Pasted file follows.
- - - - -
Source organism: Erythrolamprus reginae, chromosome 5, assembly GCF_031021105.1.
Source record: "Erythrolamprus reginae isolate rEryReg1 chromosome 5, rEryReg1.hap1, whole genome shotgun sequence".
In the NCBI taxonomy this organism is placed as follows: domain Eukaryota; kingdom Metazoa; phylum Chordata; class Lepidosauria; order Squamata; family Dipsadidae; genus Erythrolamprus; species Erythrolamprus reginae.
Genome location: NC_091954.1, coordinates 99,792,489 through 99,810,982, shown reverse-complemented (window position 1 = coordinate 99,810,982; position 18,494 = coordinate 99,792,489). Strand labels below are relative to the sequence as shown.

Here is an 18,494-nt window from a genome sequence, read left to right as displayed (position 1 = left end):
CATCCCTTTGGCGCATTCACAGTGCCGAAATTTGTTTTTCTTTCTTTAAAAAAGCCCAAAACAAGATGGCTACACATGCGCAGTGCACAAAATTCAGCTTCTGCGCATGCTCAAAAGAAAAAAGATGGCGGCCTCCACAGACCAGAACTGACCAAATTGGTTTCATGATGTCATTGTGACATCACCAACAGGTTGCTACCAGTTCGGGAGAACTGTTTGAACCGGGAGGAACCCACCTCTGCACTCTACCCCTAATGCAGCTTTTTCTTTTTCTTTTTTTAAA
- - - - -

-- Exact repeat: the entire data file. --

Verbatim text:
Source organism: Erythrolamprus reginae, chromosome 5, assembly GCF_031021105.1.
Source record: "Erythrolamprus reginae isolate rEryReg1 chromosome 5, rEryReg1.hap1, whole genome shotgun sequence".
In the NCBI taxonomy this organism is placed as follows: domain Eukaryota; kingdom Metazoa; phylum Chordata; class Lepidosauria; order Squamata; family Dipsadidae; genus Erythrolamprus; species Erythrolamprus reginae.
Genome location: NC_091954.1, coordinates 99,792,489 through 99,810,982, shown reverse-complemented (window position 1 = coordinate 99,810,982; position 18,494 = coordinate 99,792,489). Strand labels below are relative to the sequence as shown.

Here is an 18,494-nt window from a genome sequence, read left to right as displayed (position 1 = left end):
CATCCCTTTGGCGCATTCACAGTGCCGAAATTTGTTTTTCTTTCTTTAAAAAAGCCCAAAACAAGATGGCTACACATGCGCAGTGCACAAAATTCAGCTTCTGCGCATGCTCAAAAGAAAAAAGATGGCGGCCTCCACAGACCAGAACTGACCAAATTGGTTTCATGATGTCATTGTGACATCACCAACAGGTTGCTACCAGTTCGGGAGAACTGTTTGAACCGGGAGGAACCCACCTCTGCACTCTACCCCTAATGCAGCTTTTTCTTTTTCTTTTTTTAAA